© 2010 – Routledge
360 pages | 29 B/W Illus.
This book brings together scholars from around the world to address the question of how culture and mind are related through symbols: it is through the mediation of symbols that we think, act, imagine, feel, dream and remember. Thus, to understand the structure, function and development of symbols is to understand what it means to be human.
Part I of the book constructs a theoretical foundation in semiotics for thinking about symbols, and analyzes their place in speech, images, affect and evolution. Part II explores how our experience is transformed through symbols: why we are moved by a movie or political speech, how bread and wine can taste like Christ’s body and blood, and why our memories are forever changing. Part III focuses on symbols in the human life-course, particularly in connection with play, language and art. And lastly, Part IV explores how identities, such as being a sex-worker or HIV-positive, are constituted in social relationships through society’s symbols.
This broad interdisciplinary synthesis on the problem of symbols is an essential resource for anyone studying culture in mind, including advanced students in psychology, semiotics, anthropology, communications and philosophy.
"This is a timely and important collection of work discussing various aspects of symbolic transformation. It brings together a variety of authors from different disciplines, including social, cultural and developmental psychology, semiotics and anthropology. As a result of this, readers will find a depth and diversity in the chapters that both challenges and enriches their existing ideas about symbols and their importance and functions in our lives, our development and our identities." - Juliet Foster, Corpus Christi College, University of Cambridge, UK
"Contributors to this book present original and scholarly perspectives inviting readers to engage their thoughts with symbols and their manifold transformations throughout life, in daily experience and identities. Fascinating and provocative in discussing complex topics, this volume offers a wide-ranging and integrative set of interdisciplinary approaches to the study of the dynamics of mind and culture through symbols and their vicissitudes." - Ivana Markova, University of Stirling, UK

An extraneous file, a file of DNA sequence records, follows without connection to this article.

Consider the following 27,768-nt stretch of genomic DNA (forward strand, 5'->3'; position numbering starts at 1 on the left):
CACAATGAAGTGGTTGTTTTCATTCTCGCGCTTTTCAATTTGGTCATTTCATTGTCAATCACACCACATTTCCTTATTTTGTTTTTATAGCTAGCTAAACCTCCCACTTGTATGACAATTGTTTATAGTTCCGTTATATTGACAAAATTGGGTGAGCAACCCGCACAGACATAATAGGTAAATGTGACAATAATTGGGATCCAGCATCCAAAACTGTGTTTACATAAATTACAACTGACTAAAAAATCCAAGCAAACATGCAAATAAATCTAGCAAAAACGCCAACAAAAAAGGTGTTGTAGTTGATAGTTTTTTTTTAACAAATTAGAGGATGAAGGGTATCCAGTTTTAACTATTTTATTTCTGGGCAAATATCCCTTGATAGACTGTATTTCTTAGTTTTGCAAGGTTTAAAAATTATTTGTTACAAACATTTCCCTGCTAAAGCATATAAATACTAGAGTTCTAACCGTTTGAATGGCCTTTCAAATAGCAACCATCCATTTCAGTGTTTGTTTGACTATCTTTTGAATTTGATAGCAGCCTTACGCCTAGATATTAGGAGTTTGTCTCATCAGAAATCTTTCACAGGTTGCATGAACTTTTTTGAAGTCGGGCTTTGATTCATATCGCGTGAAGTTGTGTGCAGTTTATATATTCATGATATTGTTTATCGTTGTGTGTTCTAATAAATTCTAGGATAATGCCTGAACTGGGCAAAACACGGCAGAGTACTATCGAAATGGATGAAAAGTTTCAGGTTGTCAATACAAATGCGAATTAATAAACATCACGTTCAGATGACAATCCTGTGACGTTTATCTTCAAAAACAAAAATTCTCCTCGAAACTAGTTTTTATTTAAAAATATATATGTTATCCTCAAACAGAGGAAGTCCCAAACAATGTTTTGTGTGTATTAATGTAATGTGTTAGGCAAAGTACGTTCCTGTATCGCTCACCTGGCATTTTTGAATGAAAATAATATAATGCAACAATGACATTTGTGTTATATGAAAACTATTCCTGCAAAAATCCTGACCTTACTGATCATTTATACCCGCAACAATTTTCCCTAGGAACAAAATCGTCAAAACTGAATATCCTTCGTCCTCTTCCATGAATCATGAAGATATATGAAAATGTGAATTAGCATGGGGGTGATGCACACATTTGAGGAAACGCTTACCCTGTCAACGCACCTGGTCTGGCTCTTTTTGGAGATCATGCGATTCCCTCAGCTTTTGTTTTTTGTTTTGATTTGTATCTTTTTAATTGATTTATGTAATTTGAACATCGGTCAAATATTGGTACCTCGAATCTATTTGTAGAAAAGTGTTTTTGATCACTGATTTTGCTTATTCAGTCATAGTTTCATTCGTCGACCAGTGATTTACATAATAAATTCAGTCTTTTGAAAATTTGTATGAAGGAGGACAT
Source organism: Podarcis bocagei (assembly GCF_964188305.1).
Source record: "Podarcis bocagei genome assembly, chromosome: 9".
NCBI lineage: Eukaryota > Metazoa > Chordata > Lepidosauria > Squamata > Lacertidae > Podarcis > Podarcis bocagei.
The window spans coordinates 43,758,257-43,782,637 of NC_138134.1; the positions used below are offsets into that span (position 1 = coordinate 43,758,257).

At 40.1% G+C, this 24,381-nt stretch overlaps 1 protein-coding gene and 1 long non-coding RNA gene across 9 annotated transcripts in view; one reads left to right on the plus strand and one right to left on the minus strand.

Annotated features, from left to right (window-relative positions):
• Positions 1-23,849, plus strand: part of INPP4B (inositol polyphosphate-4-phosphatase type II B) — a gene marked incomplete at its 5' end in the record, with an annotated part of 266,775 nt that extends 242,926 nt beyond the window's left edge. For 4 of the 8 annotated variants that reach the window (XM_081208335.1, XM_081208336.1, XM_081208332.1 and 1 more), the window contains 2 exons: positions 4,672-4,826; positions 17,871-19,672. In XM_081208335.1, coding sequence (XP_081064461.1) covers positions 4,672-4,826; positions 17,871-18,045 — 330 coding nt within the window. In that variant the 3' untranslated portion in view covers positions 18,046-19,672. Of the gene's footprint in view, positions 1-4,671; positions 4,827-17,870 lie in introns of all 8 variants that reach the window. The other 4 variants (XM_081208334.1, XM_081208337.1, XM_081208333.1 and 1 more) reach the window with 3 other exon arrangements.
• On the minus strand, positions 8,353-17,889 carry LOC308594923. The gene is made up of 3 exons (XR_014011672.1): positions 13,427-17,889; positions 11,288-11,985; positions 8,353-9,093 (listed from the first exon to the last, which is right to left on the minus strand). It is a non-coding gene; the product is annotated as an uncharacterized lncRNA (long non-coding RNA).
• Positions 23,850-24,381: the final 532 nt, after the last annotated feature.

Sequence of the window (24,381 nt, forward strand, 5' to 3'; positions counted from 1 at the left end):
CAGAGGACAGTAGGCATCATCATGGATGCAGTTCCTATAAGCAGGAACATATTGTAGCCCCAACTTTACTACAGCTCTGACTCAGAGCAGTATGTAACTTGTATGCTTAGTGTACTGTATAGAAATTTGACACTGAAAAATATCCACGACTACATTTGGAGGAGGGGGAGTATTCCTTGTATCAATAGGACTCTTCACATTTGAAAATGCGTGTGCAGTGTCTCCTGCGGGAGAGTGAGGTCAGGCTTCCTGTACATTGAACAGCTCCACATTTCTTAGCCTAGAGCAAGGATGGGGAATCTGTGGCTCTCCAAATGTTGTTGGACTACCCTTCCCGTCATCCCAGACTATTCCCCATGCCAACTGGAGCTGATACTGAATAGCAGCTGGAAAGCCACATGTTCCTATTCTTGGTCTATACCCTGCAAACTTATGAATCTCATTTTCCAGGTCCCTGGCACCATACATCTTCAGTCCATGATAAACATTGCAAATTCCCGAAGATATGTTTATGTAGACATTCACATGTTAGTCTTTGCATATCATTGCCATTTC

J. Valsiner, Series Editor’s Introduction. B. Wagoner, Introduction: What is a Symbol? Part 1. Semiotic Foundations. A. Gillespie, The Intersubjective Nature of Symbols. G. Sonesson, Here Comes the Semiotic Species: Reflections on the Semiotic Turn in the Cognitive Sciences. S. Salvatore, C. Venuleo, The Unconscious as Symbol Generator: A Psychodynamic-Semiotic Approach to Meaning Making. A. Rosa, Commentary on Part 1: Are We Connected to the Matrix Machine? Cognition and Experience Figuring out What Reality is. Part 2. Transformations of Experience. B. Bradley, Experiencing Symbols. G. Obeyesekere, Deep Motivation and the Work of Culture in Christian Penitential Ecstasy. N. Mori, Remembering with Others: The Veracity of an Experience in the Symbol Formation Process. E. Abbey, Commentary on Part 2: Imagination and the Movement of Meaning. Part 3. Transformations through the Life Course. T. Zittoun, How Does an Object Become Symbolic? Rooting Semiotic Artifacts in Dynamic Shared Experiences. L. McCune, Developing Symbolic Abilities. J. Matthews, Scribble: The Development of Children’s Mark Making. U. Müller, J. Carpendale, Commentary on Part 3: Some Reflections on the Development of Symbolic Abilities. Part 4. Transformations of Identity. D. Winther-Lindqvist, Symbolic Group Play and Social Identity. D. Holland, Symbolic Worlds in Time/Spaces of Practice: Identities and Transformations. S. Arrigg Koh, From Stigma and Coping to Social Repositioning: A New Perspective on HIV/AIDS, Identity and Human Rights. E. Aveling, F. Cornish, J. Oldmeadow, Diversity in Sex Workers’ Strategies for the Protection of Social Identity: Content, Context and Contradiction. I. Kadianaki, H. Mahmoud, Commentary on Part 4: Identity and Social Reality: Formations and Transformations. B. Wagoner, Conclusion: Opening and Closing Symbolic Transformation.
The series Cultural Dynamics of Social Representation is dedicated to bringing the scholarly reader new ways of representing human lives in the contemporary social sciences. It is a part of a new direction – cultural psychology – that has emerged at the intersection of developmental, dynamic and social psychologies, anthropology, education, and sociology. It aims to provide cutting-edge examinations of global social processes, which for every country are becoming increasingly multi-cultural. Therefore, social sciences need new ways of considering how to study human lives in their globalizing contexts. The focus of this series is the social representation of people, communities, and – last but not least – the social sciences themselves.